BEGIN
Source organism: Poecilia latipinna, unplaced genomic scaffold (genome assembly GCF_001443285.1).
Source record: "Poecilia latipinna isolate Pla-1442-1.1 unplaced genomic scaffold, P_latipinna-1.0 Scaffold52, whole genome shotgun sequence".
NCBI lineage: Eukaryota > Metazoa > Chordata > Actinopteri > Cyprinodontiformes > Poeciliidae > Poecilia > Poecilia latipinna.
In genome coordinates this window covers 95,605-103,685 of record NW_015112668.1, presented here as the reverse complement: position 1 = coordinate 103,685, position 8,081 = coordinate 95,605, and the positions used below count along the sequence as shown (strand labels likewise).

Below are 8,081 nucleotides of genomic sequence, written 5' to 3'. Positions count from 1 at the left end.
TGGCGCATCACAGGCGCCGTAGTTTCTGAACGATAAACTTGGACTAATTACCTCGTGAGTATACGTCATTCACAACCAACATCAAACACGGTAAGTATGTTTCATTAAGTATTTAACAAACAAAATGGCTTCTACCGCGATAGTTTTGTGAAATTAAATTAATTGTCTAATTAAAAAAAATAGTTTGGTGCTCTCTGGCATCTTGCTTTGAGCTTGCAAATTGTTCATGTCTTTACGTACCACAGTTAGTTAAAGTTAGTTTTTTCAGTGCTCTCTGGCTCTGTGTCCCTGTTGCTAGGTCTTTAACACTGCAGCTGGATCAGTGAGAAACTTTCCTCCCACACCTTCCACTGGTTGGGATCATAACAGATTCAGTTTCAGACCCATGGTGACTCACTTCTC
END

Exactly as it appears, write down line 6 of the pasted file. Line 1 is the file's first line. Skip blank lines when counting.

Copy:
TGGCGCATCACAGGCGCCGTAGTTTCTGAACGATAAACTTGGACTAATTACCTCGTGAGTATACGTCATTCACAACCAACATCAAACACGGTAAGTATGTTTCATTAAGTATTTAACAAACAAAATGGCTTCTACCGCGATAGTTTTGTGAAATTAAATTAATTGTCTAATTAAAAAAAATAGTTTGGTGCTCTCTGGCATCTTGCTTTGAGCTTGCAAATTGTTCATGTCTTTACGTACCACAGTTAGTTAAAGTTAGTTTTTTCAGTGCTCTCTGGCTCTGTGTCCCTGTTGCTAGGTCTTTAACACTGCAGCTGGATCAGTGAGAAACTTTCCTCCCACACCTTCCACTGGTTGGGATCATAACAGATTCAGTTTCAGACCCATGGTGACTCACTTCTC